Dupree at first agreed to go on the walk, then changed his mind when he realized that his girlfriend might call while he was away. Dupree’s change of heart apparently enraged the drunken Walking Eagle, who began to beat and kick him. Walking Eagle blocked the door when Dupree tried to escape.

Dupree reached for the knife that he had been using on the fishing line. When Walking Eagle came at him again, Dupree thrust the knife into the man’s chest. The knife plunged 6 or 7 inches into Walking Eagle, fracturing a rib and penetrating a lung. He died a few minutes later as Dupree ran from the home in search of help.

Dupree was arrested and charged with second-degree murder.

At a sentencing hearing in Billings before U.S. District Court Judge Jack Shanstrom on Dec. 15, 1995, Dupree’s public defender said Dupree acted in self-defense when he stabbed Walking Eagle. Attorney Tim Cavan said it was Walking Eagle’s “senseless and criminal attack” on Dupree that led to his death.

Cavan asked the judge to depart downward from the 41-to-51-month guideline range for voluntary manslaughter and adopt the 10-to-16-month range for the lesser offense of involuntary manslaughter.

But Assistant U.S. Attorney Klaus Richter said Walking Eagle also suffered a defensive wound on his arm and was too drunk to “pose any danger whatsoever.” An autopsy determined that Walking Eagle had a blood-alcohol content of 0.44 percent, nearly five times the legal limit of 0.08.

Shanstrom refused the defense request for a downward departure, commenting that he had never heard of someone at that high level of intoxication being able to walk around. The judge also said Dupree had a number of previous arrests for assaults and domestic violence but no convictions.

“You are not necessarily a stranger to any fights or violence,” Shanstrom told the 19-year-old before sentencing him to the minimum of 41 months under the guidelines for voluntary manslaughter.

Despite serving slightly more than three years in a federal prison, Dupree’s run-ins with law enforcement were far from over.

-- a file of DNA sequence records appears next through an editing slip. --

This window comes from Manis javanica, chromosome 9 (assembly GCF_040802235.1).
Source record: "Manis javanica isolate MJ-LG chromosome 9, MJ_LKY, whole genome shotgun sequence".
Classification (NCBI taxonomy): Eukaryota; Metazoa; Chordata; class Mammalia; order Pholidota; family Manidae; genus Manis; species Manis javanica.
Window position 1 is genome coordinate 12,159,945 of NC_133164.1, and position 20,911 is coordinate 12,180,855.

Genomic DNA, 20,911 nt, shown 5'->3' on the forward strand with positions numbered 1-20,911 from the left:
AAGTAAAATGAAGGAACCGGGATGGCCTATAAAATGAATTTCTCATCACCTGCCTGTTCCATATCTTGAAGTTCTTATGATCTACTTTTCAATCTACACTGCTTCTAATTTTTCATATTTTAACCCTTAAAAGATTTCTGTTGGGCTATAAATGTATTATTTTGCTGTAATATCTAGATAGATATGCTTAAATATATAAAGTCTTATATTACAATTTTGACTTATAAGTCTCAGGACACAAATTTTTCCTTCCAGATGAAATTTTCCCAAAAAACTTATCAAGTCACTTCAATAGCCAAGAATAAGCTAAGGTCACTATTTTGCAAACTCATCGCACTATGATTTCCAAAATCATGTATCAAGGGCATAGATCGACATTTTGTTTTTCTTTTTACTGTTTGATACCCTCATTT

Dupree was released from prison on May 22, 1998, and placed on supervised release. On July 24, 1998, the day after his 22nd birthday and only two months after walking free, Dupree was arrested for assault by the Fort Peck Tribal Police.

Court records say a tribal officer was flagged down by several women screaming for help on Ferry Boat Road at 5 a.m. The women, including Dupree’s girlfriend, said they had just been assaulted and identified Dupree as the attacker. He was arrested and a butterfly knife stained with blood was found in his pocket.

The women later told police they were with Dupree in a car when he and his girlfriend began to argue. One of the women tried to intervene and was hit in the face and kicked by Dupree. The group got out of the car and two other women tried to intervene as Dupree assaulted their friend. They said Dupree then pulled a knife and hit them with the handle. One woman suffered a 2-inch gash on the bridge of her nose that required stitches.

A week later, Shanstrom sentenced Dupree to seven months in prison for violating his parole. The judge also ordered Dupree to participate in substance abuse treatment and mental health and anger management therapy.

A year later, in August 1999, Dupree was again before a federal judge. This time, Dupree was charged with disorderly conduct for wielding a bat against his father. Dupree pleaded guilty to two counts of violating his parole and Shanstrom sent him back to prison for six more months.Greg Tuttle can be reached at 657-1320 or at gtuttle@billingsgazette.com